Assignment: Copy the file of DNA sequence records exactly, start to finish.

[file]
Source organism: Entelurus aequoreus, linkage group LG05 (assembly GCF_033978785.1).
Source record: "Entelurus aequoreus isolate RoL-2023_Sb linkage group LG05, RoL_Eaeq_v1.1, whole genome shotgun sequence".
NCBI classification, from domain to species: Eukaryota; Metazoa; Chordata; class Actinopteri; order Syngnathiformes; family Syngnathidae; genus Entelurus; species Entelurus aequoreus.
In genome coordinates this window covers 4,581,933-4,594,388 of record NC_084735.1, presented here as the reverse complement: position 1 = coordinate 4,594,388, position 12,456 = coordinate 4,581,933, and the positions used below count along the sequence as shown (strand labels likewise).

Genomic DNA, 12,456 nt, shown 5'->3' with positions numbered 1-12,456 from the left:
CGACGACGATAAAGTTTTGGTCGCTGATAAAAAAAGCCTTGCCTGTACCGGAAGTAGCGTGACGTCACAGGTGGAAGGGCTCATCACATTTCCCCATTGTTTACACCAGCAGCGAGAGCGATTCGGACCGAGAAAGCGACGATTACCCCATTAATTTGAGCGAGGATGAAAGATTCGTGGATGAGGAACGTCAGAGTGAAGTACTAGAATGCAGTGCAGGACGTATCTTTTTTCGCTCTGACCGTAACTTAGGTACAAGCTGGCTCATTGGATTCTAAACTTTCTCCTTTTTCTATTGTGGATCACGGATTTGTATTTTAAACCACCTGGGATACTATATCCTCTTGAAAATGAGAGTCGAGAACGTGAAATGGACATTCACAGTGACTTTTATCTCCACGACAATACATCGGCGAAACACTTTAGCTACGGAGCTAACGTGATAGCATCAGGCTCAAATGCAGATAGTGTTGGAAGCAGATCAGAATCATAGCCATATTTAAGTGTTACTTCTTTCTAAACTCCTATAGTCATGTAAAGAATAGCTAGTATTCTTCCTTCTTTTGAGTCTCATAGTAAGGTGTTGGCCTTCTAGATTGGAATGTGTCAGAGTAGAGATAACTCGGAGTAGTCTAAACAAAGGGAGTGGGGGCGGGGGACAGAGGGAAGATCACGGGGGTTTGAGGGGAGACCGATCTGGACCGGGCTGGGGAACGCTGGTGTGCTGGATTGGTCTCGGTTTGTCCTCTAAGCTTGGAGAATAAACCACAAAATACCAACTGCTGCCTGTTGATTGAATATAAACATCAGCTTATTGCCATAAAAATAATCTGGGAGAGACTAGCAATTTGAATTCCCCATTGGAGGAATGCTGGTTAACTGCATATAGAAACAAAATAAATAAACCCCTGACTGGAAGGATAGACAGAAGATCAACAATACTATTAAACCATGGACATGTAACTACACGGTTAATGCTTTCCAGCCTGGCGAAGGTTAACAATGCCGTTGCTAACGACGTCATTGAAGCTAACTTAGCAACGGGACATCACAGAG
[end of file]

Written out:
Source organism: Entelurus aequoreus, linkage group LG05 (assembly GCF_033978785.1).
Source record: "Entelurus aequoreus isolate RoL-2023_Sb linkage group LG05, RoL_Eaeq_v1.1, whole genome shotgun sequence".
NCBI classification, from domain to species: Eukaryota; Metazoa; Chordata; class Actinopteri; order Syngnathiformes; family Syngnathidae; genus Entelurus; species Entelurus aequoreus.
In genome coordinates this window covers 4,581,933-4,594,388 of record NC_084735.1, presented here as the reverse complement: position 1 = coordinate 4,594,388, position 12,456 = coordinate 4,581,933, and the positions used below count along the sequence as shown (strand labels likewise).

Genomic DNA, 12,456 nt, shown 5'->3' with positions numbered 1-12,456 from the left:
CGACGACGATAAAGTTTTGGTCGCTGATAAAAAAAGCCTTGCCTGTACCGGAAGTAGCGTGACGTCACAGGTGGAAGGGCTCATCACATTTCCCCATTGTTTACACCAGCAGCGAGAGCGATTCGGACCGAGAAAGCGACGATTACCCCATTAATTTGAGCGAGGATGAAAGATTCGTGGATGAGGAACGTCAGAGTGAAGTACTAGAATGCAGTGCAGGACGTATCTTTTTTCGCTCTGACCGTAACTTAGGTACAAGCTGGCTCATTGGATTCTAAACTTTCTCCTTTTTCTATTGTGGATCACGGATTTGTATTTTAAACCACCTGGGATACTATATCCTCTTGAAAATGAGAGTCGAGAACGTGAAATGGACATTCACAGTGACTTTTATCTCCACGACAATACATCGGCGAAACACTTTAGCTACGGAGCTAACGTGATAGCATCAGGCTCAAATGCAGATAGTGTTGGAAGCAGATCAGAATCATAGCCATATTTAAGTGTTACTTCTTTCTAAACTCCTATAGTCATGTAAAGAATAGCTAGTATTCTTCCTTCTTTTGAGTCTCATAGTAAGGTGTTGGCCTTCTAGATTGGAATGTGTCAGAGTAGAGATAACTCGGAGTAGTCTAAACAAAGGGAGTGGGGGCGGGGGACAGAGGGAAGATCACGGGGGTTTGAGGGGAGACCGATCTGGACCGGGCTGGGGAACGCTGGTGTGCTGGATTGGTCTCGGTTTGTCCTCTAAGCTTGGAGAATAAACCACAAAATACCAACTGCTGCCTGTTGATTGAATATAAACATCAGCTTATTGCCATAAAAATAATCTGGGAGAGACTAGCAATTTGAATTCCCCATTGGAGGAATGCTGGTTAACTGCATATAGAAACAAAATAAATAAACCCCTGACTGGAAGGATAGACAGAAGATCAACAATACTATTAAACCATGGACATGTAACTACACGGTTAATGCTTTCCAGCCTGGCGAAGGTTAACAATGCCGTTGCTAACGACGTCATTGAAGCTAACTTAGCAACGGGACATCACAGAG